Posts Tagged ‘globalization’

You Didn’t See That Trump Voter Coming.

November 15, 2016

This place has changed for good
Your economic theory said it would
It’s hard for us to understand
We can’t give up our jobs the way we should

“We Work the Black Seam” – Sting

__________

You didn’t see him. He blindsided you. You didn’t catch a glimpse of him out of the corner of your eye. You couldn’t feel his presence every time you traveled past the shadowlands of the Rust Belt, or through those rural counties you had to tolerate while you drove to some place where the sun still shines. You couldn’t hear his heavy breathing, seething at the realities that were descending upon his disintegrating existence.

You didn’t notice that Trump voter, that 50-year-old former tool-and-die maker with 25 years of experience.

That 50-something tool-and-die maker knows how to cut metal to a thousandth of an inch, knows how to set up a job blindfolded. His job was taken over by some kid who is the victim of a dysfunctional education system, willing to take half the salary; little matter his inexperience cut productivity of the position in half.

Or more likely, that tool-and-die maker saw his job shipped overseas, all in the name of free trade and globalization. The tool-and-die makers in Southeast Asia work for a fifth of what that American tool-and-die maker earned. Why should that American keep his job, unless he’s willing to accept a fifth of what he made last year?

You were hoping that tool-and-die maker would simply drop into a deep crevice somewhere, and he was supposed to accept life in that crevice, because that was the way of “free trade,” of “globalization.”

In fact, “free trade” has little to do with the trade of goods, and more to do with American corporations finding overseas sources of the lowest-cost labor. But the tool-and-die maker hears the phrase “free trade,” and his hatred of this misnomer grows, exponentially.

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Globalization’s Mausoleums: The Former Factories of the Rust Belt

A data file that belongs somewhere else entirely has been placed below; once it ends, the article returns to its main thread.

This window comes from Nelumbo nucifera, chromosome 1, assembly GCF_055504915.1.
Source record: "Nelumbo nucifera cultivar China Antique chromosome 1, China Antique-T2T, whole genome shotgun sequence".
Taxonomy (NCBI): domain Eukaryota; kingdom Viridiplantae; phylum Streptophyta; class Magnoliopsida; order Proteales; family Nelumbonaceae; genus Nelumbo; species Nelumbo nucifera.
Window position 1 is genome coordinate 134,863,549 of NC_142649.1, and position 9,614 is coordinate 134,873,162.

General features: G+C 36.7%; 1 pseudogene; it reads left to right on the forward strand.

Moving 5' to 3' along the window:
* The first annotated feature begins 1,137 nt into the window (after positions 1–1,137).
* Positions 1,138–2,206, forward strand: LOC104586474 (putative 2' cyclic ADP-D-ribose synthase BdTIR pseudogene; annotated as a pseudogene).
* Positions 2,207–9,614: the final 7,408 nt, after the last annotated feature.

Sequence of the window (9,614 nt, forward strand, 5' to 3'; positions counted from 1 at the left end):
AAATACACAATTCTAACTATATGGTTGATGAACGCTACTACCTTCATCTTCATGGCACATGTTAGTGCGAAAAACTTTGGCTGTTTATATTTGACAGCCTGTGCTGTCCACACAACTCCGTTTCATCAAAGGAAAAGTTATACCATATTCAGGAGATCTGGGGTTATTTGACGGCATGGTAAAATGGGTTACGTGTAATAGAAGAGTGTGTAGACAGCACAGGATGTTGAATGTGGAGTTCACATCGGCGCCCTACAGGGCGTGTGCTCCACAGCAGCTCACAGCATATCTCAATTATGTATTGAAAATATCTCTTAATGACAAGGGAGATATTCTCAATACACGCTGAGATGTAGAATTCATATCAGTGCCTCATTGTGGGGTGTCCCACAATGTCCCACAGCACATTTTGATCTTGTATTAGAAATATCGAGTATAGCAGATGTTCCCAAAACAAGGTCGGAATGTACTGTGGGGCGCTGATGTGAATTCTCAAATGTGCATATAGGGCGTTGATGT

April 8, 2015

At any street corner the feeling of absurdity can strike any man in the face. – Albert Camus

 

 

The story that follows isn’t unique to this Rust Belt city.

It has occurred, over and over, across the Rust Belt – across the U.S. – for the past 35 years.

What’s amazing is it is still unfolding.

What’s even more amazing is how complacent everyone has remained.

About the loss of jobs.

About the weak or non-existent development efforts for local economies.

About how the U.S. will sink into serfdom, not by the threats of socialism (as Hayek suggested)…

…but by the reality of our apathy, our denial, or our ignorance.

I simply wanted to commit this story to writing, as a way to preserve it, in case anyone ever asks, “What happened?”

That is, if there is anyone left who cares enough in the future to ask.

No one is asking now. [1]

Globalization’s Mausoleums

The spirits of past General Electric workers reside here.

Bldg Demolition

This is one of the buildings currently under demolition at General Electric’s Broadway campus in Fort Wayne, Indiana. To the right is an opening where another GE building, of similar size, once stood.

Last year, GE closed down a testing lab, the last operation of any kind on the campus. It employed some 28 people at the end.

At its height, General Electric employed over 10,000 employees in Fort Wayne; almost all were well-paying jobs.

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The Economic Metaphors of ‘All is Lost’

March 6, 2014

Now that the hub-bub of the Oscars is over, it’s an appropriate time to examine the metaphor-laden film, All is Lost. It was nominated for an Academy Award in sound editing (but ultimately taken by Gravity), but received little attention during Oscar season. I believe the economic metaphors were recognized by the elites, and they weren’t very interested in promoting All is Lost any more than necessary.

I must provide a spoiler alert, although the film is one of those “have-to-see-it” experiences. Having read summaries before seeing All is Lost, I held some trepidation about the film, wondering if a single cast member with a dialogue-less script (there is a short voice-over at the beginning) could really pull it off.

It works. As I said, you have to see it for yourself to believe such a sparse premise can keep your attention.

However, I do not plan to undertake a scene-by-scene analysis here. The broader strokes are discussed. I’ll leave it to the viewer to fill in the gaps. And forgive me if some of the descriptions show my lack of understanding the nomenclature. Having hailed from the Midwest doesn’t lend itself to a very full education of maritime knowledge.

The economic overtures are already at a start when we learn All is Lost was written and directed by J.C. Chandor, who garnered an Academy Award nomination for best original screenplay for Margin Call, an excellent film on Wall Street’s role in the Global Financial Crisis.

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